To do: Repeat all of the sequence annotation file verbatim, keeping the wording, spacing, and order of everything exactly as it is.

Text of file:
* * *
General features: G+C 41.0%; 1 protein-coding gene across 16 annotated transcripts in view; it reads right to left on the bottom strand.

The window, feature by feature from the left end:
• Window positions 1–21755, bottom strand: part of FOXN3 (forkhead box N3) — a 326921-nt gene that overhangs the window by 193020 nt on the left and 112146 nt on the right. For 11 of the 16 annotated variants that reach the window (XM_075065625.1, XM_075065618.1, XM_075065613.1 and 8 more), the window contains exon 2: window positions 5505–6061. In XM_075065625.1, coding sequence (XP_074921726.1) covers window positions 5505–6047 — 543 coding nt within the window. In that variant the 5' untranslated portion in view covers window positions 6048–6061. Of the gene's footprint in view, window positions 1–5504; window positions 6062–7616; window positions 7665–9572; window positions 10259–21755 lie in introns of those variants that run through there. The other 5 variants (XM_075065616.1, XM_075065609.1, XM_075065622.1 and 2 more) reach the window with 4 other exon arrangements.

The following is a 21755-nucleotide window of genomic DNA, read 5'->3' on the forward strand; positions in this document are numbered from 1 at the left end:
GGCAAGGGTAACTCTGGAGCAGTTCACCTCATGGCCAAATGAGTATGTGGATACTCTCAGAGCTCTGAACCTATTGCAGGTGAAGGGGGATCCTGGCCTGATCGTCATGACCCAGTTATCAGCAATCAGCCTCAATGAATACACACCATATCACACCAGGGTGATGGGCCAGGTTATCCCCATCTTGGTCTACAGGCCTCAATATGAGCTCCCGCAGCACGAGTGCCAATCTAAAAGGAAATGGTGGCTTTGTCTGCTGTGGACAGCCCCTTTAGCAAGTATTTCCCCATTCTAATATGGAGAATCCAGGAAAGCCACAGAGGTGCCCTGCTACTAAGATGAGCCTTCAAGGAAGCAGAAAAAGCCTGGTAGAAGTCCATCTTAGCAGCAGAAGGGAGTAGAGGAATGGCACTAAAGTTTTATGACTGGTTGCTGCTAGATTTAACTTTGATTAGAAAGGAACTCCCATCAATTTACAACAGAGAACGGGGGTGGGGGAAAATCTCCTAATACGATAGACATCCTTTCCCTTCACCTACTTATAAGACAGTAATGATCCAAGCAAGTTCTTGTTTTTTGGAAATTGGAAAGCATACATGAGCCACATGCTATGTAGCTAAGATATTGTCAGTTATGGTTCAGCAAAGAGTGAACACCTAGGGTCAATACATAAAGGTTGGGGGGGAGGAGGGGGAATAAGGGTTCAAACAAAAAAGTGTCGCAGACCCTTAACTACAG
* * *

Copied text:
General features: G+C 41.0%; 1 protein-coding gene across 16 annotated transcripts in view; it reads right to left on the bottom strand.

The window, feature by feature from the left end:
• Window positions 1–21755, bottom strand: part of FOXN3 (forkhead box N3) — a 326921-nt gene that overhangs the window by 193020 nt on the left and 112146 nt on the right. For 11 of the 16 annotated variants that reach the window (XM_075065625.1, XM_075065618.1, XM_075065613.1 and 8 more), the window contains exon 2: window positions 5505–6061. In XM_075065625.1, coding sequence (XP_074921726.1) covers window positions 5505–6047 — 543 coding nt within the window. In that variant the 5' untranslated portion in view covers window positions 6048–6061. Of the gene's footprint in view, window positions 1–5504; window positions 6062–7616; window positions 7665–9572; window positions 10259–21755 lie in introns of those variants that run through there. The other 5 variants (XM_075065616.1, XM_075065609.1, XM_075065622.1 and 2 more) reach the window with 4 other exon arrangements.

The following is a 21755-nucleotide window of genomic DNA, read 5'->3' on the forward strand; positions in this document are numbered from 1 at the left end:
GGCAAGGGTAACTCTGGAGCAGTTCACCTCATGGCCAAATGAGTATGTGGATACTCTCAGAGCTCTGAACCTATTGCAGGTGAAGGGGGATCCTGGCCTGATCGTCATGACCCAGTTATCAGCAATCAGCCTCAATGAATACACACCATATCACACCAGGGTGATGGGCCAGGTTATCCCCATCTTGGTCTACAGGCCTCAATATGAGCTCCCGCAGCACGAGTGCCAATCTAAAAGGAAATGGTGGCTTTGTCTGCTGTGGACAGCCCCTTTAGCAAGTATTTCCCCATTCTAATATGGAGAATCCAGGAAAGCCACAGAGGTGCCCTGCTACTAAGATGAGCCTTCAAGGAAGCAGAAAAAGCCTGGTAGAAGTCCATCTTAGCAGCAGAAGGGAGTAGAGGAATGGCACTAAAGTTTTATGACTGGTTGCTGCTAGATTTAACTTTGATTAGAAAGGAACTCCCATCAATTTACAACAGAGAACGGGGGTGGGGGAAAATCTCCTAATACGATAGACATCCTTTCCCTTCACCTACTTATAAGACAGTAATGATCCAAGCAAGTTCTTGTTTTTTGGAAATTGGAAAGCATACATGAGCCACATGCTATGTAGCTAAGATATTGTCAGTTATGGTTCAGCAAAGAGTGAACACCTAGGGTCAATACATAAAGGTTGGGGGGGAGGAGGGGGAATAAGGGTTCAAACAAAAAAGTGTCGCAGACCCTTAACTACAG